This week Nike launched a brand new running trainer and to celebrate the launch they are hosting a whole load of Run Forever sessions (which you can book for here) where you not only leave with an epic goody bag (which includes a Tribe pack and there isn’t much better than running snacks) you get to try on and run with the shoes.
As you all know I have knee problems and am very, very careful with which shoes I wear because I am so scared now of damaging them further that if I could I would only wear footwear made out of unicorn tears and clouds. But, and this is a big but, I really wanted to try on these shoes because they just look really cool and I am pretty sure even unicorn tears wouldn’t be able to compete.
The Run Forever sessions don’t just mean trying on new shoes and going for a run with other happy people (though this did also happen) but this session was about staying motivated during a long run. Speaking were Charlotte Purde (a first time London marathoner who is aiming to go to Rio) and performance psychologist for British Athletics Jen Savage and the two of them gave such helpful tips about how to cope with long run:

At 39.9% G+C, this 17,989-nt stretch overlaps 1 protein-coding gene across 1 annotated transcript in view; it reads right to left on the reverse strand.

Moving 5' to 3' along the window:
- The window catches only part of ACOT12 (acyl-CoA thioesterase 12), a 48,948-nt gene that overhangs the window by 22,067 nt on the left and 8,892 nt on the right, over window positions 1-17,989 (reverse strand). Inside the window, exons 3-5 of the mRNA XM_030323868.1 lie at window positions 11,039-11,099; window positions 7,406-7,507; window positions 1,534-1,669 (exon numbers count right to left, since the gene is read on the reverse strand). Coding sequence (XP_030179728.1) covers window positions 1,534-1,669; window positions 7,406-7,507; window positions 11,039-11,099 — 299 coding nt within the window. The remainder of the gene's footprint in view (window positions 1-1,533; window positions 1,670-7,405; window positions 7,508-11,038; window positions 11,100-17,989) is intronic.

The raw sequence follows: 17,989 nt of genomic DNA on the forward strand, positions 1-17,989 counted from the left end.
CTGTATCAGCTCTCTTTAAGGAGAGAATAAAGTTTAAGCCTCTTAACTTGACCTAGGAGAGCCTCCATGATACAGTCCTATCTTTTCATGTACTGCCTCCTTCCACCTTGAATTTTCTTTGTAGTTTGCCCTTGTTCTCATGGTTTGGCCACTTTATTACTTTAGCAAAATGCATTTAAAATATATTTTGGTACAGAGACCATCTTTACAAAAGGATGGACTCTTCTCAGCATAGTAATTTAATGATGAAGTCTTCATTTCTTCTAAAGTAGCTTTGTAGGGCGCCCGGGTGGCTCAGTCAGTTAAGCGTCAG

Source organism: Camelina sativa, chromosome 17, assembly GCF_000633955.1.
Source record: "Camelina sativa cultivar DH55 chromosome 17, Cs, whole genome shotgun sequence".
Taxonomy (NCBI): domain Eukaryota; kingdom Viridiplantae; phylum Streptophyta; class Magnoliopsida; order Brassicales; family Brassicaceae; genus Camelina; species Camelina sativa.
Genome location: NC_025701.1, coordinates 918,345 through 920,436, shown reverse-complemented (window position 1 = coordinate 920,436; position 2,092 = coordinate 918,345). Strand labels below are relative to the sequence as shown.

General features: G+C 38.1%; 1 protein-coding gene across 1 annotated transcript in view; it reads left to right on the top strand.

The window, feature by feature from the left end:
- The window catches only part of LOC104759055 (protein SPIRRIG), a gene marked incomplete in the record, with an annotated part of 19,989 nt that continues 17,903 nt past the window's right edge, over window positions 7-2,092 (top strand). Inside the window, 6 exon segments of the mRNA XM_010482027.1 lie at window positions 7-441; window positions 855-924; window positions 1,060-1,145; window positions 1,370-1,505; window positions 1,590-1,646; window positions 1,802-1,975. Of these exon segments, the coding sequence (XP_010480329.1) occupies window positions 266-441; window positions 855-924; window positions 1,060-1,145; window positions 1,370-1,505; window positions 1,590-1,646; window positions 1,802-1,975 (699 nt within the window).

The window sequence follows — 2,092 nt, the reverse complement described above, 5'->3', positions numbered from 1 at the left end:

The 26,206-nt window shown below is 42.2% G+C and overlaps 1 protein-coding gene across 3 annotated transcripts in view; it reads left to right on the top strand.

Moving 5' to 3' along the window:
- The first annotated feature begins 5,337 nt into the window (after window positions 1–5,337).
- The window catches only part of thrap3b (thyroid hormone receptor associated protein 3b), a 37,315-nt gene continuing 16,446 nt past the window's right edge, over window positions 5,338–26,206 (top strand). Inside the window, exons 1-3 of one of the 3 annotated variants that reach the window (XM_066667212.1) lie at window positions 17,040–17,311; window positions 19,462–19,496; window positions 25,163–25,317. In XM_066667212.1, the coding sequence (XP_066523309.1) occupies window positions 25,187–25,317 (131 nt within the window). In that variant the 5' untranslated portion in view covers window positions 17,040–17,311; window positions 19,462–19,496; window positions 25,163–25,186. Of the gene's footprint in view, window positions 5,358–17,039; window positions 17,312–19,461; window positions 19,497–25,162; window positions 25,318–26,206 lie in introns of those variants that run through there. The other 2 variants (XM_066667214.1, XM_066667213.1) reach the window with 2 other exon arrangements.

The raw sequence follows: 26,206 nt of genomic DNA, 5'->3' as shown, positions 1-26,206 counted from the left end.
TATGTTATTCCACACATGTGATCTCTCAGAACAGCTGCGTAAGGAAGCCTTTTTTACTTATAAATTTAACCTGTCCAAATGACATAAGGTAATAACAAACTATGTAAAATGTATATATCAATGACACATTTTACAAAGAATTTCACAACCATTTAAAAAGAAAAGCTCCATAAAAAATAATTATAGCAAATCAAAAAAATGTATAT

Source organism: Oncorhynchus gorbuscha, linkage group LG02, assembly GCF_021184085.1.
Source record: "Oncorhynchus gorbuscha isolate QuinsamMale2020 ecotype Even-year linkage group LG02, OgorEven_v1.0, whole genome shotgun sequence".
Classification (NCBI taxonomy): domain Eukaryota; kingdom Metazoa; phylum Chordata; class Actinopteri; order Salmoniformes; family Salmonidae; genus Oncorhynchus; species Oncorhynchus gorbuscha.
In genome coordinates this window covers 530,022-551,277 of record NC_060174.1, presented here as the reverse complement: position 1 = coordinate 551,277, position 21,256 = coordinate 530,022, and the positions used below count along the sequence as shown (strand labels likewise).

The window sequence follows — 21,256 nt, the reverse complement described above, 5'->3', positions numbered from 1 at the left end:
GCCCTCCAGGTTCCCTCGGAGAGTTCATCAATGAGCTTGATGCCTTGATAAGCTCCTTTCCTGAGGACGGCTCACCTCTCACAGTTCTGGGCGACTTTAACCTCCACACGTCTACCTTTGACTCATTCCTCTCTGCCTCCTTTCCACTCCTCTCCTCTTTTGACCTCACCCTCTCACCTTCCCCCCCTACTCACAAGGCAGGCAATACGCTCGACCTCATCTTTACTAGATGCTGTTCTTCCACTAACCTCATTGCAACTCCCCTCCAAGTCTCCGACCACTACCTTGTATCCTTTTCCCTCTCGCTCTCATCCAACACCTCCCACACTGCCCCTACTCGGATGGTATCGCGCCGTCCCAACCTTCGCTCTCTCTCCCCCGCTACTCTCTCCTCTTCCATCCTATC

- This doesn’t work for shorter run but for a marathon it might help to break it down into four 10kms and one 2km at the very end
- Associate and be fully aware at the start of a race so that you keep to your own pace and plan
- Accept that you will be in pain
- Accept that you will have negative thoughts
- When the negative thoughts start instead of letting them all spiral try and disassociate yourself from what you are currently doing (i.e. running while in pain). Jen gave such a good example of a word game you can play instead. Go through the alphabet and for each letter think of a country
- Planning for a PB rarely results in a PB
- Clock watching can often result in negative thoughts
I found this so informative and am so glad I was there to listen to it. It really helped to put my mind at rest and make me accept how I will feel in Paris in less than a month’s time. I will be in pain and I will have negative thoughts. That doesn’t mean I won’t finish or that it won’t be fine.
After it was time for the 5km run and the route picked was an infinity route (so the shape of the number eight) and we ran through Soho and Piccadilly and behind Museums and along Regent’s Street. It was a really good way to test the trainers. I liked them and after 5km my knees were in no more or less pain than usual. What I would like to know is if the ankle support the shoe has actually supports the ankle and helps with pronation or if it is just for show.